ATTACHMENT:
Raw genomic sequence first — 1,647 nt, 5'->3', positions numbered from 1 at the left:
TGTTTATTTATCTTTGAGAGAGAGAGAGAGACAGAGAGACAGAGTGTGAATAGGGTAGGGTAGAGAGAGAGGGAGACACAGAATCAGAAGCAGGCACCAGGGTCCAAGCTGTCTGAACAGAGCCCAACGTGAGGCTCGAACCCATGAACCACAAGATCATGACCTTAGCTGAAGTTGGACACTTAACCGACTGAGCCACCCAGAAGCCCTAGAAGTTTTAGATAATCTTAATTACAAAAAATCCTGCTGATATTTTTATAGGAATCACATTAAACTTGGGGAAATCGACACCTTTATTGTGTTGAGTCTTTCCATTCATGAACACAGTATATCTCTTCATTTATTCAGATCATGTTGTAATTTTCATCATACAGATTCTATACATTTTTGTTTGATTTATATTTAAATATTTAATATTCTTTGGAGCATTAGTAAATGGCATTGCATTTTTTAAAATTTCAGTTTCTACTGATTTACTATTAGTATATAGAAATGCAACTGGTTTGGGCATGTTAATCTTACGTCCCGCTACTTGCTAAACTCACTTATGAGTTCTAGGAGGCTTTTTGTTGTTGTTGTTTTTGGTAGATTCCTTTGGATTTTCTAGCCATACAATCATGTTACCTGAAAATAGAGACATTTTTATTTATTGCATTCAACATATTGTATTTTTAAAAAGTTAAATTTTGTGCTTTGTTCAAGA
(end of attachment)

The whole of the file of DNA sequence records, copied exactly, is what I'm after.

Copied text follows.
Raw genomic sequence first — 1,647 nt, 5'->3', positions numbered from 1 at the left:
TGTTTATTTATCTTTGAGAGAGAGAGAGAGACAGAGAGACAGAGTGTGAATAGGGTAGGGTAGAGAGAGAGGGAGACACAGAATCAGAAGCAGGCACCAGGGTCCAAGCTGTCTGAACAGAGCCCAACGTGAGGCTCGAACCCATGAACCACAAGATCATGACCTTAGCTGAAGTTGGACACTTAACCGACTGAGCCACCCAGAAGCCCTAGAAGTTTTAGATAATCTTAATTACAAAAAATCCTGCTGATATTTTTATAGGAATCACATTAAACTTGGGGAAATCGACACCTTTATTGTGTTGAGTCTTTCCATTCATGAACACAGTATATCTCTTCATTTATTCAGATCATGTTGTAATTTTCATCATACAGATTCTATACATTTTTGTTTGATTTATATTTAAATATTTAATATTCTTTGGAGCATTAGTAAATGGCATTGCATTTTTTAAAATTTCAGTTTCTACTGATTTACTATTAGTATATAGAAATGCAACTGGTTTGGGCATGTTAATCTTACGTCCCGCTACTTGCTAAACTCACTTATGAGTTCTAGGAGGCTTTTTGTTGTTGTTGTTTTTGGTAGATTCCTTTGGATTTTCTAGCCATACAATCATGTTACCTGAAAATAGAGACATTTTTATTTATTGCATTCAACATATTGTATTTTTAAAAAGTTAAATTTTGTGCTTTGTTCAAGA